Reference: Daniel V. Schroeder, An Introduction to Thermal Physics, (Addison-Wesley, 2000) – Problem 1.61.
The temperature of the Earth increases as we go further underground so, given that the rock that makes up the Earth’s crust has a thermal conductivity and there is a temperature difference between a point underground and the Earth’s surface, the Earth is actually losing energy by heat conduction. Using the values given by Schroeder, we have and . The rate of heat conduction in an area of is therefore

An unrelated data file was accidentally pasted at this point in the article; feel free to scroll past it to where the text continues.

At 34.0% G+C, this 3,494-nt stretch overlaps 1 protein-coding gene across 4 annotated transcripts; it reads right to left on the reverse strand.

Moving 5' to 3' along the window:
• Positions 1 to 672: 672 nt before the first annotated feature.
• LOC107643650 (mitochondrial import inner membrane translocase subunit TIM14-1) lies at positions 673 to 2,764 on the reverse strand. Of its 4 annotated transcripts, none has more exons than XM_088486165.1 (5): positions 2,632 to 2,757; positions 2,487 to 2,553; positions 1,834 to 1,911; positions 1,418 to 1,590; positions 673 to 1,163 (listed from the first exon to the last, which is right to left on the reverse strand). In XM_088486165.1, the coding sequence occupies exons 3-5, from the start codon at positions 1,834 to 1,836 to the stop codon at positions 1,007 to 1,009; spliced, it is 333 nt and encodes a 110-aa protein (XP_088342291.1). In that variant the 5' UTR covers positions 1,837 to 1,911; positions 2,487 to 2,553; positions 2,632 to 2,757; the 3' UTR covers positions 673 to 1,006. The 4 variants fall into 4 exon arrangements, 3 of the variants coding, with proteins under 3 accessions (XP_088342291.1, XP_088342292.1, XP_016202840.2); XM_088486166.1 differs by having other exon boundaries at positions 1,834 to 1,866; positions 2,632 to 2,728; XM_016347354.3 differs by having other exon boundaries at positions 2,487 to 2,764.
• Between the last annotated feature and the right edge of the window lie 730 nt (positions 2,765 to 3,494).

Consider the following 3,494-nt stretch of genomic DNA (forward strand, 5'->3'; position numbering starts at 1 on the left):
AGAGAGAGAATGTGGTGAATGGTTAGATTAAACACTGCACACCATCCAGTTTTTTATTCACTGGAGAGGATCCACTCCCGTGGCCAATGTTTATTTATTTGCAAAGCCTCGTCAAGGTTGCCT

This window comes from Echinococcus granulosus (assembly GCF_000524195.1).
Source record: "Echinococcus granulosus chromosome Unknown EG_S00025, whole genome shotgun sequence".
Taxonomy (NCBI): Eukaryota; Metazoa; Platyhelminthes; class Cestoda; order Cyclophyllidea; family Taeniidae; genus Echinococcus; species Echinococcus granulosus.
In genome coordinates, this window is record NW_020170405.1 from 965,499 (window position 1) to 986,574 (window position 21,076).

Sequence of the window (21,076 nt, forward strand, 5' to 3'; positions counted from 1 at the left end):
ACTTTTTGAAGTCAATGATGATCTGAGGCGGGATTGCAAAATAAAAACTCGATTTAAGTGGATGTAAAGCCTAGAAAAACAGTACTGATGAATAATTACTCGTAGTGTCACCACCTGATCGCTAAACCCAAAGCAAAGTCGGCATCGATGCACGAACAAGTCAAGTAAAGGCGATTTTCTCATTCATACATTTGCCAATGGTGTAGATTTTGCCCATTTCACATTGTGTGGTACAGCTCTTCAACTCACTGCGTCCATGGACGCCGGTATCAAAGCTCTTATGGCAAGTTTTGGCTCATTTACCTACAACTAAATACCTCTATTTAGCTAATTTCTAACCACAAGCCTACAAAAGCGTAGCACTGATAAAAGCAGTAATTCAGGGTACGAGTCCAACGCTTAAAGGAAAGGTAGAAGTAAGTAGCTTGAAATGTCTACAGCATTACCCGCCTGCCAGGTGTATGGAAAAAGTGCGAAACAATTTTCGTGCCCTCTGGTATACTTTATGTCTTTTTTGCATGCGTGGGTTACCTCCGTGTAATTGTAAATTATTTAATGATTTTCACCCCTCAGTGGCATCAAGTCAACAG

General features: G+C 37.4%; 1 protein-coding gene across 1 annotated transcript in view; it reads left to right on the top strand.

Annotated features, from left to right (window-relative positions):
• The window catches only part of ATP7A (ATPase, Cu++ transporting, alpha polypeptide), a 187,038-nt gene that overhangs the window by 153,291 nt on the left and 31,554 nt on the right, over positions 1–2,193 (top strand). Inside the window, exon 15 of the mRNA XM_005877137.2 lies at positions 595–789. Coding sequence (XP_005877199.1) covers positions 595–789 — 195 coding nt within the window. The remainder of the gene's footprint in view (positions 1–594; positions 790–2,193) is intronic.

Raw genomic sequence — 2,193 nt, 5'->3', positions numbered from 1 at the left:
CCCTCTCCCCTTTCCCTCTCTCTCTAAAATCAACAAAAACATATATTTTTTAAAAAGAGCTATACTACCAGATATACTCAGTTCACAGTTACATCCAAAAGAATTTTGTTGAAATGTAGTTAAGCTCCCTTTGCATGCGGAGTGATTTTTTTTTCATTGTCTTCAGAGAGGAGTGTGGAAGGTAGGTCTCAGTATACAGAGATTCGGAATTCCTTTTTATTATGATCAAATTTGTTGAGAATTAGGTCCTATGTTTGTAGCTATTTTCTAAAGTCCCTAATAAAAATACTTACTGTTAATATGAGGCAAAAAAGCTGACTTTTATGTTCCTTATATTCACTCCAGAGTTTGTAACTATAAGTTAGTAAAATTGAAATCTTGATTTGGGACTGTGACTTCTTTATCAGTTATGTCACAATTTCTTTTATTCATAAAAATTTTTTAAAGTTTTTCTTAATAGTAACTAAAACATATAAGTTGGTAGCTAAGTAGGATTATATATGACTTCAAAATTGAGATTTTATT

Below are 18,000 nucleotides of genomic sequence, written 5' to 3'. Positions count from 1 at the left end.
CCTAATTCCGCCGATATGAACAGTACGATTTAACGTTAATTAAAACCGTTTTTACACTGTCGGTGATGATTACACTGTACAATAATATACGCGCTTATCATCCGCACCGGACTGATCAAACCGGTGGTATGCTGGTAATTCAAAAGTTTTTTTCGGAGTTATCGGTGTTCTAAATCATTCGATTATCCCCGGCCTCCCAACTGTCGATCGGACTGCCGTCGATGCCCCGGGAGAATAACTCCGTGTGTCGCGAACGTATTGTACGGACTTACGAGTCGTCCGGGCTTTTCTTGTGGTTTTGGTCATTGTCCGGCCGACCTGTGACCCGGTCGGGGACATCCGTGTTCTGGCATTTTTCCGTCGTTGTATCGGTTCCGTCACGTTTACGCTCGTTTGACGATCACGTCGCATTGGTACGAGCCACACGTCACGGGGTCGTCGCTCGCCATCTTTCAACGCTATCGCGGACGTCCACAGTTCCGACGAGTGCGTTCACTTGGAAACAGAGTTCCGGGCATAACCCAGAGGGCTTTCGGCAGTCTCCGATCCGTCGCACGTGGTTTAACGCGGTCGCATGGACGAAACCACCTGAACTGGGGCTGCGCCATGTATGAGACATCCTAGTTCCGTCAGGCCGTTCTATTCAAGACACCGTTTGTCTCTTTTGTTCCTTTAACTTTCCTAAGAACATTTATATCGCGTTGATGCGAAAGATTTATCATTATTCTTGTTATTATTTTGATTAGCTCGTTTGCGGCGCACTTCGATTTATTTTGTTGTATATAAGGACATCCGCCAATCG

Although the rate of heat loss is quite small for a square metre, if we assume this value applies over the entire Earth (radius 6400 km), the total heat loss is
Although this sounds like a lot, to put it in perspective, the sun’s luminosity is , and the peak energy received on Earth from the Sun is around , which is around 27,000 times the rate at which the geothermal energy is being lost.